(This is the tenth in a series of postings about citizen media business issues. See the introduction here. All of these entries are considered to be in “beta” and will be revised and refined as they find a home on a more permanent area of the Center for Citizen Media web site. To that end, your comments, additional examples, and criticisms are welcome and will be invaluable contributions to this process.)
Regardless of whether you sold ad space, referred people to buy things at Amazon, or hawked a couple t-shirts, as soon as you make money through your website, the government considers you to be in business. Except in rare circumstances, that makes you responsible for reporting income, and paying taxes.
If you are the business’s only owner, you are operating as a sole proprietor (assuming you haven’t formed a legal business entity like a limited liability company or corporation). If you own the business with someone else, you are considered to be in a partnership.
Net income from sole proprietorships and partnerships is taxed as part of the owners’ personal gross income (the income is “passed through”). For IRS purposes, you are responsible for paying self-employment tax (social security and Medicare taxes that add up to a little over 15%) and for filing section SE and section C of your 1040 income tax return if your business revenue less expenses amounts to at least $400. This minimum is good news for small projects, which are exempt from paying and filing if their net income totals less than $400. Partnerships must also file a yearly informational return (form 1065) that says how finances were divided. As with any other income tax, there are likely to be state requirements as well.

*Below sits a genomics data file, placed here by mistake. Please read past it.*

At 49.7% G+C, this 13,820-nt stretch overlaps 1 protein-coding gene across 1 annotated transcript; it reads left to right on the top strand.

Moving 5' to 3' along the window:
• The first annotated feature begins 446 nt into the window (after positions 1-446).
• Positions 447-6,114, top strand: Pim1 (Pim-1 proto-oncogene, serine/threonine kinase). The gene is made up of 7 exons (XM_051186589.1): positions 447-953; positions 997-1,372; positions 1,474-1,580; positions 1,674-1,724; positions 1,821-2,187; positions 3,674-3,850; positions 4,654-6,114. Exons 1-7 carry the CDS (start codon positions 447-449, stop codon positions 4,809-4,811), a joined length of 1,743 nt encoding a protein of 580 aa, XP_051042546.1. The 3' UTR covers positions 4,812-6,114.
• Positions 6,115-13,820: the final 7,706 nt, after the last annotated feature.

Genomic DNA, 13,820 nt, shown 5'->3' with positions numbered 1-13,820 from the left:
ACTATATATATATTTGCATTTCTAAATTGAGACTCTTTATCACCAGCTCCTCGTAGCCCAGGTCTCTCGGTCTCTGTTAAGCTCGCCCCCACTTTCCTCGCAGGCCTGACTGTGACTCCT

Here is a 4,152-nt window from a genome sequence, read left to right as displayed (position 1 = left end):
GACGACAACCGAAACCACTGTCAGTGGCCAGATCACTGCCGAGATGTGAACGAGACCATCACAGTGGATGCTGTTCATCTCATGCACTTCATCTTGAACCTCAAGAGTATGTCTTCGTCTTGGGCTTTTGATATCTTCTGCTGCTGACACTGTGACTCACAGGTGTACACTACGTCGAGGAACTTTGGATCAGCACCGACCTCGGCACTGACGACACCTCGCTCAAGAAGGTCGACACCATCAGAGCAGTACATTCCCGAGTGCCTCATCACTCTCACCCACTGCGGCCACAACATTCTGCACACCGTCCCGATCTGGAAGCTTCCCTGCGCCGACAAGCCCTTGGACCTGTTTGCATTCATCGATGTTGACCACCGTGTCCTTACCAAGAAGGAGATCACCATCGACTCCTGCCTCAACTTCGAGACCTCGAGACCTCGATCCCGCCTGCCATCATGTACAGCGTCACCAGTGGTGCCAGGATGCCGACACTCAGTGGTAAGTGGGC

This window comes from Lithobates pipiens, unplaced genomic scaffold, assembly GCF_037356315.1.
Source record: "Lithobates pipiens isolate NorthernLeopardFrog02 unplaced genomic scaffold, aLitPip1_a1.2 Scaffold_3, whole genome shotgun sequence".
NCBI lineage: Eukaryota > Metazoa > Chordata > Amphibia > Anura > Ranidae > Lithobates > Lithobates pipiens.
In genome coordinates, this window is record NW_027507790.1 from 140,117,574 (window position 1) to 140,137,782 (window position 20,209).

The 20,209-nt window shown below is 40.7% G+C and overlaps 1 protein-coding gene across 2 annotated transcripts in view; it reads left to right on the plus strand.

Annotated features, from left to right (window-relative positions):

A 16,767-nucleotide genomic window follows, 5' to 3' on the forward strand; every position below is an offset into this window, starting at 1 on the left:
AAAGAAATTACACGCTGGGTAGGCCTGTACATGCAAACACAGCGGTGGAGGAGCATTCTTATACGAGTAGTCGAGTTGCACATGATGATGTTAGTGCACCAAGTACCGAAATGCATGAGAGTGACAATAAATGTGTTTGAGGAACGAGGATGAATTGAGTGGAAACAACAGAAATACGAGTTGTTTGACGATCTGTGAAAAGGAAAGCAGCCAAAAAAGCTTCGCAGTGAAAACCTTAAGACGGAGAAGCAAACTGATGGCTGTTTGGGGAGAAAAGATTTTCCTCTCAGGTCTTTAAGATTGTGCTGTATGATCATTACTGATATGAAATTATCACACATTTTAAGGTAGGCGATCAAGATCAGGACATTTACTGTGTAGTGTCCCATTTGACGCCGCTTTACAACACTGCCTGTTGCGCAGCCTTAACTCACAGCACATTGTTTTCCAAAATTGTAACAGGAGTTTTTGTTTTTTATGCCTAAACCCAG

“The guide is intended for use by citizen media creators with or without formal legal training, as well as others with an interest in these issues, and addresses the legal issues that you may encounter as you gather information and publish your work online…[it] covers the 15 most populous U.S. states and the District of Columbia and will focus on the wide range of legal issues online publishers are likely to face, including risks associated with publication, such as defamation and privacy torts; intellectual property; access to government information; newsgathering; and general legal issues involved in setting up a business.”
The currently available sections are titled “Dealing with Online Legal Risks” and “Forming a Business and Getting Online“. The latter contains a wealth of national and state-specific information about issues such as taxes, business creation, legal documents, and nonprofit status-an idea that appeals to many citizen media types.
While the term “nonprofit” is sometimes used informally to refer to any organization that does not seek to make money or simply does not turn a profit, the legal definition is a little more complicated. Legal nonprofits are typically corporations that have applied for and are granted tax-exempt status with the IRS for federal income tax purposes. Depending on where it was incorporated, an organization may also be granted exemption from state income taxes.